Major Airports:

Airports:  85, Airports w/paved runways:  21

Yangon International Airport (RGN/VYYY)
Yangon Airport, Myanmar, Mingaladon, Yangon, MYANMAR
Tel: +95 1 62712/3, +95 1 65377, +95 1 62702
Fax: +95 1 65124

Mandalay International Airport (MDL/VYMD)
Mandalay Airport, Myanmar, Tada-U, Mandalay, MYANMAR
Tel: +95 2 87301, +95 2 87401
Fax: +95 2 87300
Email: maninter@mptmail.net.mm
Customs Tel: +95 2 87528

Servicing Airlines:
Risks and Precautions:

Myanmar is a source country for men, women, and children trafficked to East and Southeast Asia for sexual exploitation, domestic service, and forced commercial labor; to a lesser extent, Myanmar is a country of transit and destination for women trafficked from China for sexual exploitation; internal trafficking of persons occurs primarily for labor in industrial zones and agricultural estates; internal trafficking of women and girls for sexual exploitation occurs from villages to urban centers and other areas; the military junta's economic mismanagement, human rights abuses, and policy of using forced labor are driving factors behind Myanmar's large trafficking problem
**tier rating: Tier 3- Myanmar does not fully comply with the minimum standards for the elimination of trafficking and is not making significant efforts to do so. Myanmar remains world's second largest producer of illicit opium.

Mortality Statistics:

Infant MR total:  61.85 deaths/1,000 live births
Life expectancy at birth: TOTAL 60.97 years (male 58.07/female 64.03)

Immunization Indicators:

Required: None
Recommended: Hep A & B, Japanese encephalitis, Rabies, Typhoid, Polio
Boosters: MMR, DPT

Infectious Disease Concerns:

degree of risk: very high
Dengue, chikungunya, filariasis, Japanese encephalitis, and plague are diseases carried by insects that also occur in this region. Protecting yourself against insect bites (see below) will help to prevent these diseases.
Do not swim in fresh water (except in well-chlorinated swimming pools) to avoid infection with schistosomiasis.  Leptospirosis, a bacterial infection often contracted through recreational water activities in contaminated water, such as kayaking, is common in tropical areas of Southeast Asia. (For more information, please see Swimming and Recreational Water Safety.) An outbreak was reported in Borneo among expedition travelers in 2000.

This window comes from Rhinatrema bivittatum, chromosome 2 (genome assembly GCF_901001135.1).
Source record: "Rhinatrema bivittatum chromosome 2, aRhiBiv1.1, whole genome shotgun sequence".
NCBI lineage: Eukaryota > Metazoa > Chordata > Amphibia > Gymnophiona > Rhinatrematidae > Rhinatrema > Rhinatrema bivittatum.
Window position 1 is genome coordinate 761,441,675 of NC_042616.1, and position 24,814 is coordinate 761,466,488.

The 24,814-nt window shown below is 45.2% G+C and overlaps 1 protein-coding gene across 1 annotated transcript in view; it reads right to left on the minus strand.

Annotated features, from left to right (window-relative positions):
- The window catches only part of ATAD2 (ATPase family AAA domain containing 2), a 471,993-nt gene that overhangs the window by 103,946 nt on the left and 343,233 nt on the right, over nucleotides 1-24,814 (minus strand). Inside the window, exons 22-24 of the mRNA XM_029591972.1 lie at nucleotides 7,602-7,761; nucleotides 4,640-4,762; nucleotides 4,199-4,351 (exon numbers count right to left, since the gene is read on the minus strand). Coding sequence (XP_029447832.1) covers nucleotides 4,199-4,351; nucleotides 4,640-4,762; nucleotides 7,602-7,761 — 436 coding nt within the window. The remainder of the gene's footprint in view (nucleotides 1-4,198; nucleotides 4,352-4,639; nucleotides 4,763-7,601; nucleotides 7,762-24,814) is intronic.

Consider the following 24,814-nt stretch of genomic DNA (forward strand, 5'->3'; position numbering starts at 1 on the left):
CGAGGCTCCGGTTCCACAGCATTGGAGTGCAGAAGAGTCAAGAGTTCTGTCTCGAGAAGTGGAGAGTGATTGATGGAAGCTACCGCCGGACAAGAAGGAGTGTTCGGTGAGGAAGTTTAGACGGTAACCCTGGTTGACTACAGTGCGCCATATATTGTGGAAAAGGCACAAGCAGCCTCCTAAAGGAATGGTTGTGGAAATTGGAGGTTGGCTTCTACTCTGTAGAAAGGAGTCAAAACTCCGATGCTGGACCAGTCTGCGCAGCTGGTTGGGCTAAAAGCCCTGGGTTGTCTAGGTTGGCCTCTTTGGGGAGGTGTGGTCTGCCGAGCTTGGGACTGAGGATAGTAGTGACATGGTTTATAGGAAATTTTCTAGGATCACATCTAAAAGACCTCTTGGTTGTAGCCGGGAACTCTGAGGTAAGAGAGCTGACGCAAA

Overall Quality of Medical Services:

Medical facilities in Myanmar are inadequate for even routine medical care. There are few trained medical personnel. Most foreign drugs on sale have been smuggled into the country, and many are counterfeit or adulterated and thus unsafe to use. HIV/AIDS is widespread among high-risk populations such as prostitutes and illegal drug users. Malaria, tuberculosis, hepatitis, and other infectious diseases are endemic in most parts of the country.

Providers in Network:
Direct Payment: 1
Referrals: 5
View Network Providers
Recent Medical Threats/ Concerns/Warnings:

Highly pathogenic avian influenza (H5N1) continues to cause outbreaks in domestic and wild bird populations and has caused human cases in several countries in Southeast Asia. In 2006, the virus continued to spread in poultry populations in Indonesia.  Avoid all direct contact with birds, including domestic poultry (such as chickens and ducks) and wild birds, and avoid places such as poultry farms and bird markets where live birds are raised or kept.  For a current list of countries reporting outbreaks of H5N1 among poultry and/or wild birds, view updates from the World Organization for Animal Health (OIE), and for total numbers of confirmed human cases of H5N1 virus by country see the World Health Organization (WHO) Avian Influenza website.
Measles transmission persists in the region, although vaccination coverage is improving in some countries in Southeast Asia. Influenza infections can occur throughout the year in tropical areas.
Polio resurfaced in Indonesia in 2005. Imported cases in neighboring countries have occasionally occurred.

Communications Info:

Country Calling Code:  +95
Internet Country Code:  .mm